Worldwide Business Professor Brings Real World Lessons to the Classroom

Dr. Tracey Richardson

The way Dr. Tracey Richardson sees it, experience is everything.

And she brings plenty of it to students in her classes in the Embry-Riddle Aeronautical University Worldwide College of Business.

Richardson spent 20 years in the Air Force and has followed that with more than 10 years as a Project Management Professional (PMP), college professor, business owner and, most recently, board member of the Project Management Institute (PMI) Global Accreditation Center.

This vast, varied background helps her craft a student experience that is impactful and relevant.

“I want to use the lessons I’ve learned to help my students,” said Richardson, Assistant Dean of Performance Excellence and Accreditation. “My goal is to help them land the career they deserve.”

One of her chief passions is helping those making the transition from the military to the civilian sector. Here, her own experience plays a key role. When she retired from the Air Force as an aircraft maintenance officer, she already had a doctoral degree, plenty of leadership experience and had done two stints as a master instructor and a college professor.

She figured she could easily find a job teaching at a university. It didn’t work out that way.

“I was naive,” said Richardson. “It took much longer than I imagined.”

At this point, she discovered project management, a field that required the same skill set she used so successfully in the service. After she passed the four-hour PMP examination, she realized something.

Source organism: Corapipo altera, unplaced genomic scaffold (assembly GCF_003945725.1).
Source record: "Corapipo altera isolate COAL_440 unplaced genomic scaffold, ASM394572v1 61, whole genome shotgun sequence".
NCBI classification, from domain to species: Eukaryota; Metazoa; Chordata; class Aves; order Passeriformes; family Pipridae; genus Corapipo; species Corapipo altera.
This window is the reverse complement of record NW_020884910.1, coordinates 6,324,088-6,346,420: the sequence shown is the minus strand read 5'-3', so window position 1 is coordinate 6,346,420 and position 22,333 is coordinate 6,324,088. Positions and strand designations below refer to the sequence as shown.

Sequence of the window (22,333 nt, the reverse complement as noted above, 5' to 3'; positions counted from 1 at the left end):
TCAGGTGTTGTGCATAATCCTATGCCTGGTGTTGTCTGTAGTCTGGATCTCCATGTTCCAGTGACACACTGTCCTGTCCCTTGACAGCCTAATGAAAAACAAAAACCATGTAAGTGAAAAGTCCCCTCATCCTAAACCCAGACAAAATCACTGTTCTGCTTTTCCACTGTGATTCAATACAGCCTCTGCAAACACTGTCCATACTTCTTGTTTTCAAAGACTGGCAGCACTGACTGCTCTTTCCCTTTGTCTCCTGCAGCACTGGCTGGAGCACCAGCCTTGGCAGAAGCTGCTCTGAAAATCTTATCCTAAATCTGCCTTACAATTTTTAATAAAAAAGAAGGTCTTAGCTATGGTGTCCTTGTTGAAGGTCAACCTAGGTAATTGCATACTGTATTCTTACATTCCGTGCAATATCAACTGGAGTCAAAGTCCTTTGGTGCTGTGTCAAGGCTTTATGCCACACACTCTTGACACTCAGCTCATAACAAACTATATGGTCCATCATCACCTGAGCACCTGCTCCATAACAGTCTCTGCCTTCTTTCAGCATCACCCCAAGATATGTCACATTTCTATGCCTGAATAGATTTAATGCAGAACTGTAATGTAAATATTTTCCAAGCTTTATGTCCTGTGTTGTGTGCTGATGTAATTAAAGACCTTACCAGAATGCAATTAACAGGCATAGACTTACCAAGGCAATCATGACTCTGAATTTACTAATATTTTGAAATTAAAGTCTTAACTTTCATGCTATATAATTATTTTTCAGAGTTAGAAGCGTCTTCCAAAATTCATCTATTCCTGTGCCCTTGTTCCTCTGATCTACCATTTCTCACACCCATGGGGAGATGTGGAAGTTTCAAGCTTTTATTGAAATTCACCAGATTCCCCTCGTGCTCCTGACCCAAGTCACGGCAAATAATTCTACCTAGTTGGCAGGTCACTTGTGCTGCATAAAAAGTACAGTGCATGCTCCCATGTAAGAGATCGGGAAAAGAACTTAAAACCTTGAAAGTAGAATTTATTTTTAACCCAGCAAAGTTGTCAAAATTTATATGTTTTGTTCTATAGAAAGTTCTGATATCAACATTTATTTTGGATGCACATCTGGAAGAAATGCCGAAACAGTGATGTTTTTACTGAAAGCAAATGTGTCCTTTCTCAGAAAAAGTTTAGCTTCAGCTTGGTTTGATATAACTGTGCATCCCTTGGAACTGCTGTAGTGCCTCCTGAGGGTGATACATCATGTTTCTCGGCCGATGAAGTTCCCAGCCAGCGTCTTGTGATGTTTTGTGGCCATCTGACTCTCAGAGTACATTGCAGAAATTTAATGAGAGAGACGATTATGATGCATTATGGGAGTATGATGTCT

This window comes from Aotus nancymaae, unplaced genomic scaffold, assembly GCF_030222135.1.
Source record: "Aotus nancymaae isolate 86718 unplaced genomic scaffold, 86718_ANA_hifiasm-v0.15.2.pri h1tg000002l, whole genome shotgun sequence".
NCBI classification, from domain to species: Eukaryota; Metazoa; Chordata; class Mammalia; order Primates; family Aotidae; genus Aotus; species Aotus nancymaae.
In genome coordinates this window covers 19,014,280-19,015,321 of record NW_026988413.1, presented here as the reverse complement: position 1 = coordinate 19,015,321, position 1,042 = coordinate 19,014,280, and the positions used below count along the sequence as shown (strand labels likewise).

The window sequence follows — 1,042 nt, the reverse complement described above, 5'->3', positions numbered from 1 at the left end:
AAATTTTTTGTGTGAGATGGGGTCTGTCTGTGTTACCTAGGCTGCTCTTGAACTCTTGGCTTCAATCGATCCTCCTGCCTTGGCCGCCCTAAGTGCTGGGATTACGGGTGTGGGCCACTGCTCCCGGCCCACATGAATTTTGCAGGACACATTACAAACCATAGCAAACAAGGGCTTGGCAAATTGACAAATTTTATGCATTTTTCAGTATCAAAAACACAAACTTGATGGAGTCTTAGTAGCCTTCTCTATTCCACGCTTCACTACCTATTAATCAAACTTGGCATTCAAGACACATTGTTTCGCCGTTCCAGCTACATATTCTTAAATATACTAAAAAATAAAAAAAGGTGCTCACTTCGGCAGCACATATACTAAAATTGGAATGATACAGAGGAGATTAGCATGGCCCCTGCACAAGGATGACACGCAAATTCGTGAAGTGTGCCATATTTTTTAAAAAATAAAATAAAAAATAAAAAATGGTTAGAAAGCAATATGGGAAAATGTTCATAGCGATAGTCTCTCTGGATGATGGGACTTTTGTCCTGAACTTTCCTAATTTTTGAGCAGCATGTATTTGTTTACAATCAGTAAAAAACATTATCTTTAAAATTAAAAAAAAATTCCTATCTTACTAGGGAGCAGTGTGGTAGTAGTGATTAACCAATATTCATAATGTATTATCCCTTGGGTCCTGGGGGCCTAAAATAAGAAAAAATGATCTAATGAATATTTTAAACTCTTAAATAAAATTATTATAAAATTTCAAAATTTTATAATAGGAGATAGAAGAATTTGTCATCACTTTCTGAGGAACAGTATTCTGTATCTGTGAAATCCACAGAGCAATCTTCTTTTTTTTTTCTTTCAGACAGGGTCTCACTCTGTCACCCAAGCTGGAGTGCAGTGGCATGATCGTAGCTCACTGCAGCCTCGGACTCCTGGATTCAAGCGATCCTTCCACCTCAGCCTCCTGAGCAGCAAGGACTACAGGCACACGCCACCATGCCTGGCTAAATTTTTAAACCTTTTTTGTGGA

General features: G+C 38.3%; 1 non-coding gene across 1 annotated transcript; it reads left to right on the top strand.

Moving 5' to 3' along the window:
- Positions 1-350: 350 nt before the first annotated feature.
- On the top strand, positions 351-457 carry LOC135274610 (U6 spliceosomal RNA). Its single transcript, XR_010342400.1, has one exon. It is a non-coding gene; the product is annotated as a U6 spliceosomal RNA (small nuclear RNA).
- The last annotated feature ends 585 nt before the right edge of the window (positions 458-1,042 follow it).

“The skills I gained in the military were the same, but the language of the civilian project manager is not,” Richardson said. “The differences in languages created a gap in understanding.”

That gap could easily turn into a chasm for many transitioning veterans, and when she joined Embry-Riddle as an adjunct professor in 2007, she set out to close it. Again, her own experience was vital.

“I can relate to them,” she said of her students. “I know the challenge of learning a new language, but it’s important when it comes to making that connection with civilian employers.”

That point also came home when Richardson described a collaboration with Worldwide colleague Dr. James Marion on their work publishing a Global edition book on project management. Through their research, they found that understanding local culture was crucial to supervising successful projects at different sites around the world.

“Being prepared for the culture is just as important as the technical aspects of project management,” she said. “They had to be able to communicate effectively.”

Richardson is also passionate about her newest role with the PMI, helping evaluate and accredit education programs, saying that “it’s an honor to be helping write standards for higher education project management classes around the globe.”

Whatever she is doing, Richardson always brings her experience – for better or worse - back to the classroom.

“I want it to be authentic,” she said. “I share my experience if what went well and all the lessons I learned along the way. We’re always trying to fortify the curriculum to make it a more realistic experience for our students.”